Machines whirring at migratory bird sanctuary | The Daily Star
12:00 AM, September 20, 2019 / LAST MODIFIED: 12:00 AM, September 20, 2019

Machines whirring at migratory bird sanctuary

Around halfway through the Jahangirnagar University campus one would notice age-old rusting signboards with caution warnings like “Migratory birds come here. Don’t honk, don’t park beside the water-bodies, no fireworks.” The knowledge is as old as time: this is the habitat for migratory birds who are going to be flying across continents for this one special spot—with some coming from as far as Siberia—and humans should be respectful of them, por favor.

 Then there is Jahangirnagar University’s (JU) master-plan, which will be building 23 new student dormitories, administrative buildings and lecture halls in the short-term, and proposes to build similar such buildings in the future. The project, costing Tk 1445.36 crores was approved by the Executive Committee of National Economic Council last October, with the vision of catapulting JU into a new era where there are adequate resources for everyone. 

 The locations of some of these planned new constructions are being proposed right beside the lakes where these migratory birds make their homes in the winter months, leading to questions about their impact on the ecology.

 Take for example, the proposed area for the building called the “Abdul Kader Mollah Convention Centre”. Located right on the banks of a lake that is literally demarcated on Google Maps as “Migratory Bird Lake 3”, the building promises quite the lake view. 

 There is more. An area on one side of “Migratory Bird Lake 1”, where Al-Beruni hall is located, is demarcated for long-term construction of faculty buildings. There are quite a few other odd places like that. A spot on the banks of a huge lake surrounding an area locally called “Switzerland” is marked out for future halls. Sporadic constructions of various types—including extensions, demolitions—dot the banks of “Migratory Lake 2” in the proposed map.

JU’s predicament is difficult. The whole 697-acre campus is peppered with hauntingly beautiful lakes and lotus ponds, and the larger water-bodies are ecologically-critical areas. “One third of the campus are water-bodies, one third is greenery, so we only have a third for use. Of that only 21 percent is unused right now,” says Mohammed Nasir Uddin, the director of the planning and development office at the university.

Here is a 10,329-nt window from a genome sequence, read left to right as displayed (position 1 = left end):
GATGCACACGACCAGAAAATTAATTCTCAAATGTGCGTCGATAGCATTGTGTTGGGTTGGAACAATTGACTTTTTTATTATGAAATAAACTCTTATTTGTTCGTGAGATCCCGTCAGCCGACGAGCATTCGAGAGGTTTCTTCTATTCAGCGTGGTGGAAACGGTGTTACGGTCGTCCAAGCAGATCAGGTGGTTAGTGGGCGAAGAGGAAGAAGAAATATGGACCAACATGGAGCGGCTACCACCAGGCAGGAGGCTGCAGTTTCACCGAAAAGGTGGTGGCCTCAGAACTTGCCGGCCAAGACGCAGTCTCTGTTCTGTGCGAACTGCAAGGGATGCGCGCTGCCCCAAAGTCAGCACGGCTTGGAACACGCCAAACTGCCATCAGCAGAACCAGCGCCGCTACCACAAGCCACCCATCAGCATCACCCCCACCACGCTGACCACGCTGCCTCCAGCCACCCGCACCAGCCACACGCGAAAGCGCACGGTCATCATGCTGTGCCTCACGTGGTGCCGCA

It is not possible to expand, without the structure falling beside one lake or another, he states. “The university has to fulfil its function. It cannot be a sanctuary for birds,” says Nasir Uddin.

Professor Dr Md Khabir Uddin of the department of environmental sciences says that is possible to be both—but to do that, an Environmental Impact Assessment (EIA) is mandatory. “Expansion can happen, but we have to determine the impacts on the environment.”

Unfortunately, there has been no EIA done for this master-plan that plans on doing construction around migratory bird lakes. “We have not done an Environmental Impact Assessment,” says Nasir Uddin when asked.  “Why would we need an EIA? We are not building a new university—we are only developing on an existing plan. The EIA was done in 1967 when the university was first being constructed.”

“However, we have done a feasibility study, in consultation with a team from Bangladesh University of Engineering Technology.”

 The feasibility study interviewed students, faculty and visitors, and also reviewed existing literature, to outlines the do’s and don’ts of the plan. Their recommendations include ecologically-cognisant rules like “Bird’s Fly zone connecting the main water bodies must be defined so that they can fly among the water bodies, to fetch food and shelter; No buildings should be built within this zone above 20 metres” and “Ecologically sensitive zones for fishing cats/mammals, amphibians and reptiles; must be preserved.”

 These are all well and good. But hear it from the author of the feasibility plan Dr Md Ashikur Rahman Joardar himself, a feasibility plan is not the same as an EIA.

 “An EIA determines all the impacts a plan can have on an area. These could be both positive impacts or negative impacts. A feasibility study simply determines if a plan can be done or not. The university approached us for a feasibility study,” explains Dr Joardar, who is an assistant professor at the department of architecture at BUET.   

But as Dr AKM Rashidul Alam, professor at the department of environmental sciences at JU knows, a change to even the smallest microorganisms can impact the ecology of the migratory birds.

In one of his studies, he has found the answer to one crucial question: why do the birds visit some lakes and not the others? The answer lies in the presence of a tiny microorganism, called a phytoplankton.

 The 2010 research titled “A Comparative Study of Phytoplankton Diversity in Relation to Water Quality of Migratory Birds Visiting and Non-visiting Wetlands of Savar” published in the Bangladesh Journal of Environmental Research found that the lakes frequented by the birds had a higher proportion of a certain species of the phytoplankton.

 “Migratory birds non-visiting wetland was dominated by Chlorophyceae while migratory birds visiting wetlands were dominated by Bacillariophyceae,” states the research paper. The paper also goes on to state that “The value of total nitrogen, total sulphur and total potassium was recorded higher in migratory birds non-visiting wetland than that of migratory birds visiting wetlands”.

 It also states that the presence of this phytoplankton is primarily dependent on the chemical qualities of water.

 Dr Alam says, “The phytoplanktons are what we call primary producers. They are consumed by zooplankton who are consumed by animals like fish and insects, which are the food of migratory birds. A change in the water quality could change this.”  

 Dr Alam was asked what would happen if waste water from construction sites, flowed over to the lakes where the birds reside. “If cement-mixed water flowed into the lakes, then the water’s pH would go up and the water would become alkaline,” he said. The pH of the water in the lakes visited by migratory birds is 6.26, he had found, which means the water is ever so slightly acidic.